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Fosamprenavir structure.svg
Fosamprenavir ball-and-stick.png
Trade namesLexiva, Telzir
  • {[(2R,3S)-1-[N-(2-methylpropyl)(4-aminobenzene)sulfonamido]-3-({[(3S)-oxolan-3-yloxy]carbonyl}amino)-4-phenylbutan-2-yl]oxy}phosphonic acid
Clinical data
Drug classProtease inhibitor[1]
Main usesTreat and prevent HIV/AIDS[1]
Side effectsDiarrhea, vomiting, headache, rash[1]
  • AU: B3
  • US: N (Not classified yet)
Routes of
By mouth
Typical dose700 mg BID[2]
External links
License data
Legal status
Protein binding90%
MetabolismHydrolysed to amprenavir and phosphate in GI tract epithelium
Elimination half-life7.7 hours
ExcretionFecal (as metabolites of amprenavir)
Chemical and physical data
Molar mass585.608 g/mol
623.700 g/mol (calcium salt) g·mol−1
3D model (JSmol)
  • O=C(O[C@H]1CCOC1)N[C@@H](Cc2ccccc2)[C@H](OP(=O)(O)O)CN(CC(C)C)S(=O)(=O)c3ccc(N)cc3
  • InChI=1S/C25H36N3O9PS/c1-18(2)15-28(39(33,34)22-10-8-20(26)9-11-22)16-24(37-38(30,31)32)23(14-19-6-4-3-5-7-19)27-25(29)36-21-12-13-35-17-21/h3-11,18,21,23-24H,12-17,26H2,1-2H3,(H,27,29)(H2,30,31,32)/t21-,23-,24+/m0/s1 checkY

Fosamprenavir, sold under the brand name Lexiva and Telzir, is a medication used to treat and prevent HIV/AIDS.[1] It is used together with other medications, including typically a low amount of ritonavir.[1][2] It is taken by mouth.[1]

Common side effects include diarrhea, vomiting, headache, and rash.[1] Other side effects may include Stevens-Johnson syndrome, sulfonamide allergy, high blood sugar, immune reconstitution syndrome, abnormal lipids, and kidney stones.[1] While it has been used in pregnancy, safety is unclear.[3] It is a protease inhibitor and pro-drug of amprenavir.[1][2]

Fosamprenavir was approved for medical use in the United States in 2003 and Europe in 2004.[1][4] It is available as a generic medication.[5] In the United Kingdom a month of medication costs the NHS about £260 as of 2021.[2] In the United States this amount costs about 300 USD.[5]

Medical uses

Fosamprenavir is used for the treatment of HIV-1 infections, typically but not necessarily in combination with low-dose ritonavir or other antiviral drugs.[6][7]


It is used at a dose of 700 mg twice per day.[2]

Side effects

The most common side effect is diarrhea. Other common side effects include headache, dizziness and exanthema, which is usually transient. Severe allergic reactions (Stevens–Johnson syndrome) are rare.[6]

A direct comparison with lopinavir showed the two drugs to have comparable potency, but people on fosamprenavir tended to have a higher serum cholesterol.[8] Fosamprenavir's main advantage over lopinavir is that it is cheaper.


Amprenavir (the active metabolite of fosamrenavir, which is found in blood plasma, liver and other organs) is metabolized via the liver enzyme CYP3A4 and also weakly inhibits this enzyme. This means that combination with drugs that are also metabolized by CYP3A4 can increase their plasma concentrations and thus side effects; and combination with drugs that inhibit CYP3A4 can increase amprenavir concentrations.[6]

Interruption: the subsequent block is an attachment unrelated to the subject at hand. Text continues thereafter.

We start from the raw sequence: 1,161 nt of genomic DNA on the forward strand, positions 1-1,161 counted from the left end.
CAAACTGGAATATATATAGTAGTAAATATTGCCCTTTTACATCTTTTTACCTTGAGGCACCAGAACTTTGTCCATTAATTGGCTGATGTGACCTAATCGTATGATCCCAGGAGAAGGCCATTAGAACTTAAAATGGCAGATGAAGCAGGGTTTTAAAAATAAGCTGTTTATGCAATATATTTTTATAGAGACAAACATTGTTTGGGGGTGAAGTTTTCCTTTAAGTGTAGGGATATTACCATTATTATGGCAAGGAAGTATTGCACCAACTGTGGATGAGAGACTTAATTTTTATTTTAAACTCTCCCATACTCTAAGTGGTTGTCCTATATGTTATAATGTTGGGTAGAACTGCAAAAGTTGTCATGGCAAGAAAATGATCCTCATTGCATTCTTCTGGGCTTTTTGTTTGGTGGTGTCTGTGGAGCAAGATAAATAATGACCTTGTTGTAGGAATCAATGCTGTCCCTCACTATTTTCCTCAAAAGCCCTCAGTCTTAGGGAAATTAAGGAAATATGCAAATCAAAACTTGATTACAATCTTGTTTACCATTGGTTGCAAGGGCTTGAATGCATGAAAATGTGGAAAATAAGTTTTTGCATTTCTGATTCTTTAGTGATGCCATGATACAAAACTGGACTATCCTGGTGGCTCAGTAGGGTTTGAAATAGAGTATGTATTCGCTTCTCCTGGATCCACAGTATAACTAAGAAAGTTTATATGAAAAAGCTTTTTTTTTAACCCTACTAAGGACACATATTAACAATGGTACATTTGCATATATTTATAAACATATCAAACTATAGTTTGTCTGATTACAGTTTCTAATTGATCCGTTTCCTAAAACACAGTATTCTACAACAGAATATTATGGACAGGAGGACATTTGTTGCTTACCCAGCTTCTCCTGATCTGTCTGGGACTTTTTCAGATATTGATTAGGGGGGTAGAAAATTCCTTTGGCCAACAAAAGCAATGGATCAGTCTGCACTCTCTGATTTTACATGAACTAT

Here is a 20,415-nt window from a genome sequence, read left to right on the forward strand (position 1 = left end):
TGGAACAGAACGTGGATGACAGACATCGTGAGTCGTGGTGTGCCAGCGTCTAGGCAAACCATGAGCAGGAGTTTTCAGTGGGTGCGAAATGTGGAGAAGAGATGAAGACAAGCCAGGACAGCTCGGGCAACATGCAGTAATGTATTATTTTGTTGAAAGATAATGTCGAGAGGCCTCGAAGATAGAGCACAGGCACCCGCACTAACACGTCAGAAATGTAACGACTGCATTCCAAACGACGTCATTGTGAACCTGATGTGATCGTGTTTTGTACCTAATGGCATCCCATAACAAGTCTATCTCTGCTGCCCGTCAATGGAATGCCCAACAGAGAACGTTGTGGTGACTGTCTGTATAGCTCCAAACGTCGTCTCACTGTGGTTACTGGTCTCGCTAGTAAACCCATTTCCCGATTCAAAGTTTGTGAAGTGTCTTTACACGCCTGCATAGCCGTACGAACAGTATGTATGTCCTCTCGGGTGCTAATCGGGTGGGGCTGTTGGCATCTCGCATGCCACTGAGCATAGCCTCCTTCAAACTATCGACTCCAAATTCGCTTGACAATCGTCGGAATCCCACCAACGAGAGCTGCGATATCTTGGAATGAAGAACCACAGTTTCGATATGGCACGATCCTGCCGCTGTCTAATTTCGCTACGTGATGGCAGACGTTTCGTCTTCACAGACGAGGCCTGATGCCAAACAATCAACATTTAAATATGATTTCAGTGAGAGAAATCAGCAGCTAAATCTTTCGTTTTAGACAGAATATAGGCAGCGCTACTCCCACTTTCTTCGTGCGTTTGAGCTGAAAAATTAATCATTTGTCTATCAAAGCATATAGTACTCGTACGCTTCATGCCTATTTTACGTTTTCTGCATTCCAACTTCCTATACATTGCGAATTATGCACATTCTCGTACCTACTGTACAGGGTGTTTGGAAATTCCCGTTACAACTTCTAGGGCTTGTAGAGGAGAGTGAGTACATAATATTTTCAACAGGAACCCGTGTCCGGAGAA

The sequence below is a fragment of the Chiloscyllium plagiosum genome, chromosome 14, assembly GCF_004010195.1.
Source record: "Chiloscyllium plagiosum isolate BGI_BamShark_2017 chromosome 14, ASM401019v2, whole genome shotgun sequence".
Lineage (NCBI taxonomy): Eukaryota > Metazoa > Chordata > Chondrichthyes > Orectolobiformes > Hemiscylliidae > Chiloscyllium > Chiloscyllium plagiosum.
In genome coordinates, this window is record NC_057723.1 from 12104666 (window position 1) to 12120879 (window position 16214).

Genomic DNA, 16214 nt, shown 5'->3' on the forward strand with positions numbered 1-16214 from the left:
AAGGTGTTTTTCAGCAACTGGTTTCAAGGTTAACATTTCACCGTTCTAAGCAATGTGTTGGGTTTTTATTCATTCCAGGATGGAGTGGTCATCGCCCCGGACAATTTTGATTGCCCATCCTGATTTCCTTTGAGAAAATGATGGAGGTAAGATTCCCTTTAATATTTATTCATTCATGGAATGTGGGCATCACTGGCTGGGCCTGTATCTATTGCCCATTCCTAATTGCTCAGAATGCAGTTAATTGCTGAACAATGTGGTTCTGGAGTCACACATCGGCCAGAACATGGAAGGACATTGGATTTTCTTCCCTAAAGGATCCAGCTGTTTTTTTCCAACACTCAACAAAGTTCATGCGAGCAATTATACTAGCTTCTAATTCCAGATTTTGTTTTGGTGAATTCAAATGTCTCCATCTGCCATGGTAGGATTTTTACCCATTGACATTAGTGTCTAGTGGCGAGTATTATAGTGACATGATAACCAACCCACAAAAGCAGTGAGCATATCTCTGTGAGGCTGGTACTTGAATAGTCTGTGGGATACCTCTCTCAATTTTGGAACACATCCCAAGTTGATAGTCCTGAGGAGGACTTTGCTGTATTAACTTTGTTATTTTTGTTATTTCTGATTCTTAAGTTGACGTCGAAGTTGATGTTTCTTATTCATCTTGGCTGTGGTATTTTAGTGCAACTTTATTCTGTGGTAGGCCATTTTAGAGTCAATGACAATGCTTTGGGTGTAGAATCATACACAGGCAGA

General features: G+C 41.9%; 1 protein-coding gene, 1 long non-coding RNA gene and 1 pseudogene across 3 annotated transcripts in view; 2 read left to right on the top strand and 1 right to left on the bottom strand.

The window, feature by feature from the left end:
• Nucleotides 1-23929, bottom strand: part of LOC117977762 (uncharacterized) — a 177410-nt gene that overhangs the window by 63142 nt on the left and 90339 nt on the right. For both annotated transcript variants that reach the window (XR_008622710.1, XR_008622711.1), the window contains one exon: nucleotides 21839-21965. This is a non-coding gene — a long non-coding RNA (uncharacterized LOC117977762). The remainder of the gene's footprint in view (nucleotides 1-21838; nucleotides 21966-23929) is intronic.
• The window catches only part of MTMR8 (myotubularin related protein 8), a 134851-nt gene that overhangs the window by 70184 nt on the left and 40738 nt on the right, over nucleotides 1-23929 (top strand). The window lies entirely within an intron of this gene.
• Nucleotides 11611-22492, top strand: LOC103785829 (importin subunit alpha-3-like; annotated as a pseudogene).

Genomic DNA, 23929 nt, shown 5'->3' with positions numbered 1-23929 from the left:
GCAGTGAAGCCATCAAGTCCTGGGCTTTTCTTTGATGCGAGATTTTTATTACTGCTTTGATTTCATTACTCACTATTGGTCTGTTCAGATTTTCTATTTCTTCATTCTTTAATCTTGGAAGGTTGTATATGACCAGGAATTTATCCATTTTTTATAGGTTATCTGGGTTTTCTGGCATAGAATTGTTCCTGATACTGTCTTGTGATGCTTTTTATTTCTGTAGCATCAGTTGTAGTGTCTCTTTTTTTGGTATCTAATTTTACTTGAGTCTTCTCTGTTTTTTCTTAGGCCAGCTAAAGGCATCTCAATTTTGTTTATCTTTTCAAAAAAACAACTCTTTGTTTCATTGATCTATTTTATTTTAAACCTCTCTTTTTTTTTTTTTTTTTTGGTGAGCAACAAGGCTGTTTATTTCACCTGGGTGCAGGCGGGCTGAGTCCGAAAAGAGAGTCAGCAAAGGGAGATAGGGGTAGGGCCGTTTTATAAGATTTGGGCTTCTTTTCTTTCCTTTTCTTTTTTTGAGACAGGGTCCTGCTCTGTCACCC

When combining fosamprenavir with low doses of the CYP3A4 inhibitor ritonavir, this interaction is intended as it allows for application of lower fosamprenavir doses.[6]


Fosamprenavir is quickly activated to amprenavir, even before it reaches the circulation. Amprenavir is a HIV protease inhibitor.[6]

HIV-1 protease dimer with amprenavir (sticks) bound in the active site. PDB entry 3nu3[9]


  1. 1.0 1.1 1.2 1.3 1.4 1.5 1.6 1.7 1.8 1.9 "Fosamprenavir Monograph for Professionals". Archived from the original on 28 June 2021. Retrieved 13 December 2021.
  2. 2.0 2.1 2.2 2.3 2.4 BNF 81: March-September 2021. BMJ Group and the Pharmaceutical Press. 2021. p. 697. ISBN 978-0857114105.
  3. "Fosamprenavir Use During Pregnancy". Archived from the original on 27 June 2021. Retrieved 13 December 2021.
  4. "Telzir". Archived from the original on 15 May 2021. Retrieved 13 December 2021.
  5. 5.0 5.1 "Fosamprenavir Prices, Coupons & Savings Tips - GoodRx". GoodRx. Retrieved 13 December 2021.
  6. 6.0 6.1 6.2 6.3 6.4 Jasek W, ed. (2007). Austria-Codex (in German) (62nd ed.). Vienna: Österreichischer Apothekerverlag. pp. 8009–17. ISBN 978-3-85200-181-4.{{cite book}}: CS1 maint: unrecognized language (link)
  7. Lexiva. (Report). Monograph.
  8. Eron J, Yeni P, Gathe J, Estrada V, DeJesus E, Staszewski S, et al. (August 2006). "The KLEAN study of fosamprenavir-ritonavir versus lopinavir-ritonavir, each in combination with abacavir-lamivudine, for initial treatment of HIV infection over 48 weeks: a randomised non-inferiority trial". Lancet. 368 (9534): 476–82. doi:10.1016/S0140-6736(06)69155-1. PMID 16890834. S2CID 33612672.
  9. Shen CH, Wang YF, Kovalevsky AY, Harrison RW, Weber IT (September 2010). "Amprenavir complexes with HIV-1 protease and its drug-resistant mutants altering hydrophobic clusters". The FEBS Journal. 277 (18): 3699–714. doi:10.1111/j.1742-4658.2010.07771.x. PMC 2975871. PMID 20695887.

External links

  • "Fosamprenavir". Drug Information Portal. U.S. National Library of Medicine. Archived from the original on 2021-02-25. Retrieved 2021-03-18.